However, the IMB stated that it “believes that a single successful hijacking of a merchant vessel, will rekindle the Somali pirates’ passion to resume its piracy efforts.” The organisation added that Somali pirates continue to hold 29 crew members for ransom as of June 30th, reported Somali news service Shabelle.

A Netherlands-based firm, Atlantic Marine and Offshore Group, which was contracted to build six ships for the Somali Coast Guard in July 2013, is close to delivering the vessels and will also train the navy tasked with operating the ships, which is expected to take 5-6 more years. The vessels will be used to combat piracy, illegal fishing, waste dumping, and weapons deliveries to the al-Shabaab group.

Somali ambassador to the European Union (EU), Dr Ali Sa’id Faqi, said the creation of a coastguard represented a historic leap for Somalia and the government had signed an agreement with Netherlands-based Atlantic Marine and Offshore Group to train Somali coastguard personnel, reported Dalsan Radio.

IMB’s global piracy report recorded 98 incidents in the first half of 2016, compared with 134 for the same period in 2015. In 2010 and 2003, the IMB recorded around 445 attacks a year. The IMB has a live piracy incident feed, available here.


NATO Counter-Piracy Troops, Somalia CC – 2012.

Despite a drop in East Africa the IMB report noted there had been a surge of kidnappings off West Africa, with 44 crew members kidnapped in 2016. China on July 28th announced plans to support infrastructural development in the Gulf of Guinea to help in the fight against piracy.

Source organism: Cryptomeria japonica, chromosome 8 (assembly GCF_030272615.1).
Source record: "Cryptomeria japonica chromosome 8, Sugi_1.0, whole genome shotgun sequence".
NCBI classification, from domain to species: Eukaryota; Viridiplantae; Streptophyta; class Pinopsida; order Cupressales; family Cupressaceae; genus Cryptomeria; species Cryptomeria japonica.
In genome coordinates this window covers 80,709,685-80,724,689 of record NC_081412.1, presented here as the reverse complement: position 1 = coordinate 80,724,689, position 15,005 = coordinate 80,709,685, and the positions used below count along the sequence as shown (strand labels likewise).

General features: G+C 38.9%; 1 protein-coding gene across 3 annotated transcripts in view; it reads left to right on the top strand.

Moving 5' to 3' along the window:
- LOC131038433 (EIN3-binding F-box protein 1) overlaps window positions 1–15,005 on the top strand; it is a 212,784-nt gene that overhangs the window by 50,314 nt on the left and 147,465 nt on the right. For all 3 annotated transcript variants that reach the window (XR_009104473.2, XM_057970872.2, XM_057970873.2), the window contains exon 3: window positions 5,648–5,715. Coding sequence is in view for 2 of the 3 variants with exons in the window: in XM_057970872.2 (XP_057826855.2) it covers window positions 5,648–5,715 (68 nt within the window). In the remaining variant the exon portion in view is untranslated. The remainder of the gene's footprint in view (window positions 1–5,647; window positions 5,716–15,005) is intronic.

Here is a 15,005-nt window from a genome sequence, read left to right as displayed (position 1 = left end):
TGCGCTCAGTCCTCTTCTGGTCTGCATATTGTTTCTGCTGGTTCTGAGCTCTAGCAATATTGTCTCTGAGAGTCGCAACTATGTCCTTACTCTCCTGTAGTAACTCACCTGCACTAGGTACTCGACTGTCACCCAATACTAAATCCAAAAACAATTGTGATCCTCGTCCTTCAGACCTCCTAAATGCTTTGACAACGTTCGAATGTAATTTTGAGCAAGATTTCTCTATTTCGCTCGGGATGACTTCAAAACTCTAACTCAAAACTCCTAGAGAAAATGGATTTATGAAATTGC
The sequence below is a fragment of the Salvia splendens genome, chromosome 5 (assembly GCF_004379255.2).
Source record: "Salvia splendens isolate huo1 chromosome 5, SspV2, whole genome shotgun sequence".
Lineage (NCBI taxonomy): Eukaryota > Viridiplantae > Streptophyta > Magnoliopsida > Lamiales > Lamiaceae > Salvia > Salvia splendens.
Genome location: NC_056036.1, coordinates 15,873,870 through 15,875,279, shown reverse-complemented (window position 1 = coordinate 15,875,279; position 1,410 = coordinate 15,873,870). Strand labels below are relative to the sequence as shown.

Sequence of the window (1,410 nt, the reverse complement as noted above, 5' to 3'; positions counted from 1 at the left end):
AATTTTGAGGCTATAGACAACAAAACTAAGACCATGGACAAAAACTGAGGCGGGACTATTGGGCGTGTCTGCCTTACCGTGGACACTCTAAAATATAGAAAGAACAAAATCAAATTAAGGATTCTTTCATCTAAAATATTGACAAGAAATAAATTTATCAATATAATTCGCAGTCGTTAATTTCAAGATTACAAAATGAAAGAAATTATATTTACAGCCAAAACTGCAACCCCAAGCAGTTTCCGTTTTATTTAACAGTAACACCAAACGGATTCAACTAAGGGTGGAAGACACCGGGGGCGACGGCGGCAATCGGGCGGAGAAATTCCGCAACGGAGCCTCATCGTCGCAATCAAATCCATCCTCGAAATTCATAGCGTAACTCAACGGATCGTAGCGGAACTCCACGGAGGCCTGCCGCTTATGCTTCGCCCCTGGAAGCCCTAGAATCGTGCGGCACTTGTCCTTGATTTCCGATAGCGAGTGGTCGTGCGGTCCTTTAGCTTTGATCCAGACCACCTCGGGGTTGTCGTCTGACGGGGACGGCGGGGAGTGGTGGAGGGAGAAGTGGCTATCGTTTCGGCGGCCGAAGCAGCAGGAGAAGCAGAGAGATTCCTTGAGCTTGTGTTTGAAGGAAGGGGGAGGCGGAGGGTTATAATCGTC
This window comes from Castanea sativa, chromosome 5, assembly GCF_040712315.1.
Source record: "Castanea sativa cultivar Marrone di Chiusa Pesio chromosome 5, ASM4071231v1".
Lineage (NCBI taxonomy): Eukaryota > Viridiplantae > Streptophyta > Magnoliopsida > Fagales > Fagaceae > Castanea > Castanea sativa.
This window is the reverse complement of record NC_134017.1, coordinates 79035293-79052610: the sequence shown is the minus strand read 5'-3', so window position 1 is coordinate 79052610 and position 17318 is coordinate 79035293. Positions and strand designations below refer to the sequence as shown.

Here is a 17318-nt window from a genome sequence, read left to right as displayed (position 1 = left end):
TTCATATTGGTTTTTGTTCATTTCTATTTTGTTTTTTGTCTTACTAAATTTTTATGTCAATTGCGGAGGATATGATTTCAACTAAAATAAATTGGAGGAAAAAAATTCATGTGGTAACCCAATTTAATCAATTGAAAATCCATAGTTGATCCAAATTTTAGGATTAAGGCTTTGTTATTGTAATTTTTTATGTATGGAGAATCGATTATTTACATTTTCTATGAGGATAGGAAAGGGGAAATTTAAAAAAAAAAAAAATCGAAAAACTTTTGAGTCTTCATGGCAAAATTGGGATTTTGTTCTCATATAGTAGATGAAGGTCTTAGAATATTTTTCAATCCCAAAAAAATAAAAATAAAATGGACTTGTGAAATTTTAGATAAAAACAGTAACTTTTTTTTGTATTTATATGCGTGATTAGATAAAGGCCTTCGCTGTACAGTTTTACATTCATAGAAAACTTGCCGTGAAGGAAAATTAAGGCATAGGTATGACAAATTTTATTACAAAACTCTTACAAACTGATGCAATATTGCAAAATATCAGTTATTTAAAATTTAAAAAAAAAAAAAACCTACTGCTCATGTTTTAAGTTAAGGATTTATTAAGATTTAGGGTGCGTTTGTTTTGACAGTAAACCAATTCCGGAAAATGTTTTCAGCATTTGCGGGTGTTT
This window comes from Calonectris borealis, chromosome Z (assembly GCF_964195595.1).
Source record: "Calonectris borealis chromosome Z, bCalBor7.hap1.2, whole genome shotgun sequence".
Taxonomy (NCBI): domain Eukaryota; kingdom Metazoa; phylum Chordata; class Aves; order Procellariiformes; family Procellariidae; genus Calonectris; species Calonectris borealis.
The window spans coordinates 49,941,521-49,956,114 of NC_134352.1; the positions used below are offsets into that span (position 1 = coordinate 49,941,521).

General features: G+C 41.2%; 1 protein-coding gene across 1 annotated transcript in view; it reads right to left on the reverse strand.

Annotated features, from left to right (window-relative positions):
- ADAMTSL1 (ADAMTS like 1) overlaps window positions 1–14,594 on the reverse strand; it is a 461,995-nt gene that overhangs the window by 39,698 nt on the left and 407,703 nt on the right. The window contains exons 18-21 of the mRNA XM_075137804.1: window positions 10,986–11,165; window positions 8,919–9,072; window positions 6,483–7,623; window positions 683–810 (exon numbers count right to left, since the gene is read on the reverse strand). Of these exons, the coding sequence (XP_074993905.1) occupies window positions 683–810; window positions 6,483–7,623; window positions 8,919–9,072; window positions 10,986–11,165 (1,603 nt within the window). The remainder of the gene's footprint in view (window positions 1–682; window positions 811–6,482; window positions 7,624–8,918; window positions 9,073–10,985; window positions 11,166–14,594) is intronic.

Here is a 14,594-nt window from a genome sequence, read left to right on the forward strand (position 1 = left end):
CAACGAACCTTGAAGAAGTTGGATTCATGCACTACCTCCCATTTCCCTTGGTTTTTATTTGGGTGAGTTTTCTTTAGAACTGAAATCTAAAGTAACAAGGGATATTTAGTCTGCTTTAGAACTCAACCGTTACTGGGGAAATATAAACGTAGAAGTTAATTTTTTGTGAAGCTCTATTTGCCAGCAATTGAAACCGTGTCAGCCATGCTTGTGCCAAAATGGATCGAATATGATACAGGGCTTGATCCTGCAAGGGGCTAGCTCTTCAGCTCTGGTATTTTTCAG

On July 25th the African Union’s (AU) African Day of the Seas and Oceans focused on the theme, ‘Maritime Governance for Sustainable Development’. Seaports are crucial to African economies but are easily accessible to criminals, pirates and drug smugglers.

According to the Institute for Security Studies (ISS) the low standard of living for populations living near to the ports can fuel port insecurity. Reports show that African ports often fail to meet the International Ship and Port Facility Security (ISPS) code.

According to ISS the government in many countries seems to lack commitment to protect coasts and did not have maritime strategies in place, or if they did, they were not implemented satisfactorily.

In the Gulf of Guinea, the ISS reported that only two out of the planned maritime coordination centres are operational and while there had been some successes in Operation Prosperity by Benin and Nigeria, inter-state joint patrols are still at an experimental stage. (BBC News 13-17/7; Dalsan Radio 17/7; ISS 26/7; Shabelle 26/7; Xinhua 29/7)

Find out more in the Africa Research Bulletin:

Economic, Financial & Technical Series
Vol.53, Issue.3, Pp.21217A

Piracy – Drop in Recorded Cases
Economic, Financial & Technical Series
Vol.53, Issue. 2, Pp.21180C

Somalia – Piracy [Free to Access]
Economic, Financial & Technical Series
Vol.52, Issue. 11, Pp.21076B

Subscribe to the Africa Research Bulletin today.

Piracy in the Gulf of Guinea

Piracy off the coast of Somalia has been much in the news.